On Beach Hunters, cameras follow Americans who are purchasing homes along lakes, rivers, and oceans. At the end of each episode, the newly relocated stars of the show relax on their new patio that overlooks palm trees, white beaches, and an endless sea.
The haters at home, also known as the audience, sneer at the television.
“Wait until the hurricanes come!”
“What will those fancy wood floors look like after it floods?”
The smug audience (or is this just my family?), trapped in the hum-drum thrum of commuting, zooming, working, and sleeping, licks at the schadenfreude of the inevitable disaster that promises to destroy the happy homebuyers’ paradise.
“At least it doesn’t flood here,” the audience says as the credits roll.
Live in the Houston area long enough, and you learn that there is no stereotypical place that floods. Places that had never flooded seemed to have fallen victim to at least one of the following: Tropical Storm Allison, the Memorial Day floods, the Tax Day floods, or Hurricane/Tropical Storm Harvey.
Live in the Houston area long enough, and you learn the importance of flood insurance. For some, flood insurance is mandatory; for others, optional. For all, flood insurance gives the homeowner more options than someone relying on FEMA or neighbors.
Why does it take a Harvey to realize the importance of flood insurance?
What Harvey will it take to realize the importance of literacy?
Flooding, Literacy, and You
Just as there is a stereotypical “place that always floods,” there is a stereotype of an illiterate student. In college, I read Jonathon Kozol’s “Savage Inequalities” for a class assignment. In the first chapter, Kozol depicts East St. Louis in the late 1980s and early 1990s as 98% Black. About 1/3 of its families lived on less than $7,500 a year. Sewage inundated the yards of tenement houses and schools. At East St. Louis High School, supplies were outdated; even the football goal post lacked a crossbar. Only 11% of the students who entered East St. Louis High went to college.
When I was a college student, East St. Louis felt as far away as the tsunami that struck Indonesia in 2004. At the University of Oklahoma, I could count on one hand the number of other Black students in my Finance and Economics classes. OU is the true University of North Texas — so many of my classmates were from Dallas. And I learned that no one really lived in Dallas. They lived in places like Rowlett, Plano, Lewisville, Duncanville, De Soto, Flower Mound, Grapevine, and Mesquite. I didn’t grow up in extreme poverty and neither did my classmates.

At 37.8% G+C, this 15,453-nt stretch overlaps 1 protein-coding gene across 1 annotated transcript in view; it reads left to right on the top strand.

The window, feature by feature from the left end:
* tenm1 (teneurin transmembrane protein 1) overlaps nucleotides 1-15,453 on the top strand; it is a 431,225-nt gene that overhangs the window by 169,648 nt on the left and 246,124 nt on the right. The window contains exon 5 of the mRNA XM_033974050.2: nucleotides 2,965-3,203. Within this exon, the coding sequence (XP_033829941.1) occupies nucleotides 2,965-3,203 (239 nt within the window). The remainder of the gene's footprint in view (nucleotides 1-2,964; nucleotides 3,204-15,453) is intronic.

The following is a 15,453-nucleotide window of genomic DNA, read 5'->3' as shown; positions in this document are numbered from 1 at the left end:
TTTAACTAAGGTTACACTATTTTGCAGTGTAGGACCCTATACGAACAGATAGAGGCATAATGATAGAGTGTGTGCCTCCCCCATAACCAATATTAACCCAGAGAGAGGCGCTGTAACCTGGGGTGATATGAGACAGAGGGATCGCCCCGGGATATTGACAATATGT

When I founded Scholar Ready, a storm began to brew in my backyard. My colleague, Annie Harris, a reading specialist, teaches elementary students. These young students’ backgrounds mirror my adolescent students’ backgrounds. In recent years, she has said, “Jennifer, these children can’t read.” Her students were in the floodplain and I just shrugged, happy to have built my practice on higher ground.
Nevertheless, if it rains long enough in one place, a flood will strike. The sandbags of racially diverse students from middle- to upper-income families and gleaming schools won’t hold in the wake of illiteracy. Within the last few years, well-to-do students from well-equipped schools have told me that they can read, but they can’t comprehend. If an 11th grader can’t comprehend, then that student cannot read.
4 Reasons to Address Poor Reading Skills
1. Strong readers develop critical thinking skills to become informed, productive citizens. According to “Houston’s Adult Literacy Blueprint,” the crisis of adult illiteracy “challenges daily the well-being and prosperity of families across our city and prevents many adults from reaching their fullest potential in life and the pursuit of the American Dream.”
2. Strong readers are poised to perform better on the PSAT, SAT, and ACT. Each section of the exams — reading, English, writing, science, and math — requires strong reading skills. Accordingly, strong readers are poised to win merit-based scholarships. Granted, many colleges have become test-optional in the wake of the Covid pandemic. Nevertheless, colleges are still using SAT and ACT scores to award scholarships.
3. Strong readers can pass the Texas Success Initiative Assessment (TSI-A) and earn high school and college credit concurrently in Dual Credit Courses. A high school graduate could begin his or her college experience as a sophomore or junior.
4. Strong readers can excel on the TSI and other placement tests; these students avoid remedial courses. Remedial courses add extra time and costs to the collegiate experience.